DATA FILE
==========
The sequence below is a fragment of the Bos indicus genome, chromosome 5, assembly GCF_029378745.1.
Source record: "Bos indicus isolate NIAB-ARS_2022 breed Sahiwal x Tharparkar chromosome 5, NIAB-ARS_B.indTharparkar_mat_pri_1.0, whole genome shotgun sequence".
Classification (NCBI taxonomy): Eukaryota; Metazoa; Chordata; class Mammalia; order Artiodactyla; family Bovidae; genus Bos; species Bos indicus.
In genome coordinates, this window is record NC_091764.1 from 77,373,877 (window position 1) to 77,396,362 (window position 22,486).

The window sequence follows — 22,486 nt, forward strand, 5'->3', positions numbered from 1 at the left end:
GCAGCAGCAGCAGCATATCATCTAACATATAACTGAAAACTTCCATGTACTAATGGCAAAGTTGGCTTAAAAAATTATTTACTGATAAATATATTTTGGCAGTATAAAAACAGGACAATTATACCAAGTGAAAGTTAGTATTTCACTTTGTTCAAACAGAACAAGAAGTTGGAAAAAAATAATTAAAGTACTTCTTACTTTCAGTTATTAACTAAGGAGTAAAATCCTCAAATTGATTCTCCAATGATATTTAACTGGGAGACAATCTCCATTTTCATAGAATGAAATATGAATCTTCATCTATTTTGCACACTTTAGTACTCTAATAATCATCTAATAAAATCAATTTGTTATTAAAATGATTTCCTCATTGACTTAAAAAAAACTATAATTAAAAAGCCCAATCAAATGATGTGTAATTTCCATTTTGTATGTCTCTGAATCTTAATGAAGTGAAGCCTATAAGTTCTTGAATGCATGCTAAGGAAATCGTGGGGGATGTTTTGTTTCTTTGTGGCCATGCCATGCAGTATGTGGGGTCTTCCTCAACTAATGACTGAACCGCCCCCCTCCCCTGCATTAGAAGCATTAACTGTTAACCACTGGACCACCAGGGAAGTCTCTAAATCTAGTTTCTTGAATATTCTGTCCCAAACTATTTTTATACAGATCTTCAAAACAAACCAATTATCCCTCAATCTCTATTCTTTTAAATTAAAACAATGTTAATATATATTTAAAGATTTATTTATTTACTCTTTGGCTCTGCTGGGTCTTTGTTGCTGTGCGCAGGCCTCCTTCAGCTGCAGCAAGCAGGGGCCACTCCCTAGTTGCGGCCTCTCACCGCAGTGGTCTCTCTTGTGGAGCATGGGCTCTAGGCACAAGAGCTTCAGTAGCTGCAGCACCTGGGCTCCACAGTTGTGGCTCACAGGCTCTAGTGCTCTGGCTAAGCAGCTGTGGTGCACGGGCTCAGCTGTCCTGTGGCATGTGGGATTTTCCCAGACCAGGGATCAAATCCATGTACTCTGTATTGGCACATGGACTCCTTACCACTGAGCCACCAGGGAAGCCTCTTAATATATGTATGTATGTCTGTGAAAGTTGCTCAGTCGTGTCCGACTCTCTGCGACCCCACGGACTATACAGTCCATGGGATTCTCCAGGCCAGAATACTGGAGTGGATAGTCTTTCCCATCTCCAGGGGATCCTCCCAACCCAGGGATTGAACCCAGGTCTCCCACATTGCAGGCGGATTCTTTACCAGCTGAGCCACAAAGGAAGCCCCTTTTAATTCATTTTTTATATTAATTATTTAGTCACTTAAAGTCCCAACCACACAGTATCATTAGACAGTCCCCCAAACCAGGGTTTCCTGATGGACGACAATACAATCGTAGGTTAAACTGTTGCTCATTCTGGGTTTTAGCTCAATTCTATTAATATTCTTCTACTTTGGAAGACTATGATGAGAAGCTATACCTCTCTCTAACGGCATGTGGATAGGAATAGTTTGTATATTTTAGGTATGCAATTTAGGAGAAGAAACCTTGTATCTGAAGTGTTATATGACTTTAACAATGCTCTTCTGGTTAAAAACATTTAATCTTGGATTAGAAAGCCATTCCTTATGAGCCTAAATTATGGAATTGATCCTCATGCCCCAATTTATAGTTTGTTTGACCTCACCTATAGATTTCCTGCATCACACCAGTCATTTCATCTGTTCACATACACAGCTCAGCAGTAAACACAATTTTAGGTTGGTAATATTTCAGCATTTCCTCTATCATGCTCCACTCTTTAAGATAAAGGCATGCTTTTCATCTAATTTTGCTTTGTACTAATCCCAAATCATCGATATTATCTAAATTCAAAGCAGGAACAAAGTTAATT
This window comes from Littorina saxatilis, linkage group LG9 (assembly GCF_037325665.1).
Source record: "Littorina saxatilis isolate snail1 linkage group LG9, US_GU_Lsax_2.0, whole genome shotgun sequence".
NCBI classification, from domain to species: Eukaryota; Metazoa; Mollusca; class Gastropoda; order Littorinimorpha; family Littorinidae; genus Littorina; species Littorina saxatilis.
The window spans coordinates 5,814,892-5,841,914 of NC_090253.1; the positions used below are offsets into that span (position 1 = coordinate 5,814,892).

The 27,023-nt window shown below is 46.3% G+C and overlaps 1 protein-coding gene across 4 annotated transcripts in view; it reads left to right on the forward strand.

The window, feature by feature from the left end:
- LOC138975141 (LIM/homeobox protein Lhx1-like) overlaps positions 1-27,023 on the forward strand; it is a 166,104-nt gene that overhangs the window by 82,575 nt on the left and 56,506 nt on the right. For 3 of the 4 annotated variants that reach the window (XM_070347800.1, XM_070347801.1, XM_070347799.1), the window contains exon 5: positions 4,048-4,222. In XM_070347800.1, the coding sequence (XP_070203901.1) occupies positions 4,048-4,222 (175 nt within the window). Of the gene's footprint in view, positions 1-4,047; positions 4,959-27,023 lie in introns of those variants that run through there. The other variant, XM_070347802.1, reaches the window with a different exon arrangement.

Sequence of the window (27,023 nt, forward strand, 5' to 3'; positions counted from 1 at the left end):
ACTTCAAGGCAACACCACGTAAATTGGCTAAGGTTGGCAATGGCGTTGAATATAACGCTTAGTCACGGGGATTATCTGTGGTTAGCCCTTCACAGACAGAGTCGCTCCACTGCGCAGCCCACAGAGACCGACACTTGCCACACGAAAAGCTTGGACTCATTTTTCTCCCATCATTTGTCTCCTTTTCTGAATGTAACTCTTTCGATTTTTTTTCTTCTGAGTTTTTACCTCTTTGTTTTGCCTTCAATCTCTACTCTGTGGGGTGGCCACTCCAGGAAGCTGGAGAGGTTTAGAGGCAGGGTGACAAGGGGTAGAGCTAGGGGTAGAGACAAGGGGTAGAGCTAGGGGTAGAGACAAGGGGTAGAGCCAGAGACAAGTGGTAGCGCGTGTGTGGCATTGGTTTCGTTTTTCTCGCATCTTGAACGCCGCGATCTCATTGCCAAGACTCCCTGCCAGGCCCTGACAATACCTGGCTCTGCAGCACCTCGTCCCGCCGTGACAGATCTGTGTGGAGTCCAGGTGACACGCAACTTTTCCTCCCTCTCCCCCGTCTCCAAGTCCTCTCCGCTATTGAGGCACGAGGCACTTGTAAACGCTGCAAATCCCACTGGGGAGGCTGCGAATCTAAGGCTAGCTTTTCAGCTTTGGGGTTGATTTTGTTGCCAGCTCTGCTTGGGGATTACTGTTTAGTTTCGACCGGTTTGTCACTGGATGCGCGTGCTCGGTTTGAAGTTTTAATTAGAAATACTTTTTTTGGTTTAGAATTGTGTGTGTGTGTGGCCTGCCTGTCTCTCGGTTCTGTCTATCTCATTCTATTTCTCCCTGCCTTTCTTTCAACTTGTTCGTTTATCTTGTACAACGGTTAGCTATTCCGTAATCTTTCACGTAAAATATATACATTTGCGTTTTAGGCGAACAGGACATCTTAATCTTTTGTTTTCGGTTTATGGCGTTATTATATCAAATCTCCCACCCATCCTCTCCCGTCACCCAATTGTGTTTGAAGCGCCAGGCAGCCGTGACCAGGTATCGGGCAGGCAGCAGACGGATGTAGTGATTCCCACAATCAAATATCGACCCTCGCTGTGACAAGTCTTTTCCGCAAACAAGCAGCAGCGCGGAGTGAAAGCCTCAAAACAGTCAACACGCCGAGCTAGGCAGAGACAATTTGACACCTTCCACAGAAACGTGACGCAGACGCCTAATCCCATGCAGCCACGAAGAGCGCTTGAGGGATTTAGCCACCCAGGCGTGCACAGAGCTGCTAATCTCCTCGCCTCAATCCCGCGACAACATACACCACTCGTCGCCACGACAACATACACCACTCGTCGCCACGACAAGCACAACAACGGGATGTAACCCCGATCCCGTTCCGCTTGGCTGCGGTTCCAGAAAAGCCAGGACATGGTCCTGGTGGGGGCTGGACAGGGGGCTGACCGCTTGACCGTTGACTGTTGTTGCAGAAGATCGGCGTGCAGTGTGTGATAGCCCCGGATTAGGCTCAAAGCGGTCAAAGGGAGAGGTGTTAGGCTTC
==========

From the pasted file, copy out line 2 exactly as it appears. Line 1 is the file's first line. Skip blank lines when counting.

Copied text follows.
Source record: "Bos indicus isolate NIAB-ARS_2022 breed Sahiwal x Tharparkar chromosome 5, NIAB-ARS_B.indTharparkar_mat_pri_1.0, whole genome shotgun sequence".